Dr. Kansal has worked as an AI Researcher at Couger since the summer of 2018. Her major current areas of research include deep learning models and her talk was on loss functions.

“Loss Functions are defined as ‘how well your algorithm models your datasets’. There are many loss functions which are used in machine-learning and deep-learning algorithms. The choice of loss functions depends on the objective of training,” Dr. Kansal explained.

Her presentation included introductions of some major functions, including

#### 1)Mean Absolute Error(MAE)

— calculates the mean absolute difference between the predicted value and actual value.

The closer the quantity is to ‘0’, the more correct the prediction is.

▶︎Very intuitive loss function

・Produces sparse solutions

・Less sensitive to outliers

#### 2)Mean Squared Error(MSE)

— calculates the value of the square root of the mean value of the squared distances between actual and predicted. It is sometimes more useful than average of absolute values, as we can emphasize the larger differences that means the point which are on high distance from the actual.

▶︎Very common loss function

・More precise and better than L1-norm

・Penalizes large errors more strongly

・Sensitive to outliers

・Penalizes large errors more strongly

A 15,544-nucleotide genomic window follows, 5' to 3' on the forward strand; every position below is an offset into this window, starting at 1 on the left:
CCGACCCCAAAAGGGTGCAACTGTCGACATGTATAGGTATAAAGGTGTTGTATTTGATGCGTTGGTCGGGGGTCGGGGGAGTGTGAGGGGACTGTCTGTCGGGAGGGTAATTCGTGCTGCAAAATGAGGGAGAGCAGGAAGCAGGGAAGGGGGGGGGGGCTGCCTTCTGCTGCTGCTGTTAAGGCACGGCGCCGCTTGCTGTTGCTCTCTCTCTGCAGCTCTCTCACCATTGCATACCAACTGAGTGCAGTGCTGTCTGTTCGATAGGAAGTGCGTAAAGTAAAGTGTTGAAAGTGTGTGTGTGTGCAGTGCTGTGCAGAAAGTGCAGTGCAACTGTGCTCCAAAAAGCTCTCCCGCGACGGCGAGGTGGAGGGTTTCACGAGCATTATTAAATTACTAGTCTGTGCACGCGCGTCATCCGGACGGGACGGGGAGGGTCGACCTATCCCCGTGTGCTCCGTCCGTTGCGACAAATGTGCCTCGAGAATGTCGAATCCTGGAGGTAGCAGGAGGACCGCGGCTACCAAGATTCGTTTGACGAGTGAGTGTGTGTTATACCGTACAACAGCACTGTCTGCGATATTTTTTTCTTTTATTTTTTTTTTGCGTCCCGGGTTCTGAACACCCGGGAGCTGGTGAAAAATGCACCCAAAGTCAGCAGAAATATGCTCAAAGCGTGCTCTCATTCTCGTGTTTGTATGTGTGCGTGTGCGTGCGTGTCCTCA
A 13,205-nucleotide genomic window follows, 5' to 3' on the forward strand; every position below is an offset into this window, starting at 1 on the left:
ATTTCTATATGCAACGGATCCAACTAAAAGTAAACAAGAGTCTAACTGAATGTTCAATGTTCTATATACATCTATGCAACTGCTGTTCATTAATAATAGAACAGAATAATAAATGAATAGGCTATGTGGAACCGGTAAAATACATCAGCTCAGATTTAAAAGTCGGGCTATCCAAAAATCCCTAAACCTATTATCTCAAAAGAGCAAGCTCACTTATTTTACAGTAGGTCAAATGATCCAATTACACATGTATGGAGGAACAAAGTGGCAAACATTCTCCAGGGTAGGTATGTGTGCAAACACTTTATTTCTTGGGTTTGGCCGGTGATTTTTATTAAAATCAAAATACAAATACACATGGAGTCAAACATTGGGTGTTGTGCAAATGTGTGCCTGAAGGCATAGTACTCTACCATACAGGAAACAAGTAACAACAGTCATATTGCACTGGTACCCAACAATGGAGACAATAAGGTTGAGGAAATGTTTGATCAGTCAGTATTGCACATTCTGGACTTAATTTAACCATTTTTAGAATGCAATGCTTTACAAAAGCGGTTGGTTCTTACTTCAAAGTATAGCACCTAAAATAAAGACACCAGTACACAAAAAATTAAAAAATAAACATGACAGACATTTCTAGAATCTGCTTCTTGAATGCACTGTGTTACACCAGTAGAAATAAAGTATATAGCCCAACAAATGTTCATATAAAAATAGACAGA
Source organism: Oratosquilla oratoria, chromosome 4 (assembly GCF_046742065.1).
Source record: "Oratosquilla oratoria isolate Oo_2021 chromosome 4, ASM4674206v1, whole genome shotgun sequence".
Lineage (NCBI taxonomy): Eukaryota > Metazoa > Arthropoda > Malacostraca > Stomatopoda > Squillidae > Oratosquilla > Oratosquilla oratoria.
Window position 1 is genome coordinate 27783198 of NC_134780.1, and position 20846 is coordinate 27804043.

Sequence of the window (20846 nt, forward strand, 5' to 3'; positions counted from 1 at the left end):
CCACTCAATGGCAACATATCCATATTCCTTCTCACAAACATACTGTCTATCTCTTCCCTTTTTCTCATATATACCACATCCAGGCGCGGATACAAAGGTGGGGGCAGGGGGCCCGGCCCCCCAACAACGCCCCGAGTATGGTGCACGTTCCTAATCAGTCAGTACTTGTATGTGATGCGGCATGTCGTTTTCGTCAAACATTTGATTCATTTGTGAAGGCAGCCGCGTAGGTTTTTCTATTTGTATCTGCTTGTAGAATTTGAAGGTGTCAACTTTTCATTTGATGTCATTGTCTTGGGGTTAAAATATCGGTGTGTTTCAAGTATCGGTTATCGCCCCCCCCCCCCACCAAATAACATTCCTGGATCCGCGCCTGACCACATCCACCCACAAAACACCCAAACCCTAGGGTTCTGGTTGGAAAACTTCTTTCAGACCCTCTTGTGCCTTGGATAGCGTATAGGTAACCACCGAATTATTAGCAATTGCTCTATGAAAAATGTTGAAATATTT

・Sensitive to outliers

#### 3)Hinge Loss

This function is calculated by following formula:

Dr. Kansal used an illustrative example to show how different algorithms models have different abilities to predict things correctly.

Suppose, we have three test images which we want to classify using our trained classifier, which is trained to classify book, phone and umbrella. The first three columns shows the predicted values of the three test images.

If we calculate the hinge loss for all three images, we can see that where the model is able to classify the image (image of phone) correctly the loss is zero and higher otherwise.

So to identify if the training is good or not, we summate the all three losses which is actually very high because model is not able to classify the other two images(book and umbrella) correctly.

Hinge loss is not the only loss function. Others include:

・Focal Loss

・Weighted Cross Entropy Loss

・Dice Loss

・Tversky Loss

・Adversarial Loss

“The most important point is that we can define our loss function. It is not necessary that we need to choose from the predefined loss functions,” Dr. Kansal said.

**Networking Time**

Connectome Meetup always has networking time to help participants build professional connections and exchange ideas and knowledge.

This time, people were from various places and everyone had interesting backgrounds. Many participants expressed that it is a great thing for engineers and/business people to exchange opinions with new people.

The great success of the two previous events means that there is already a new event in the pipeline. No matter your background, you are always welcome to join coming meetups.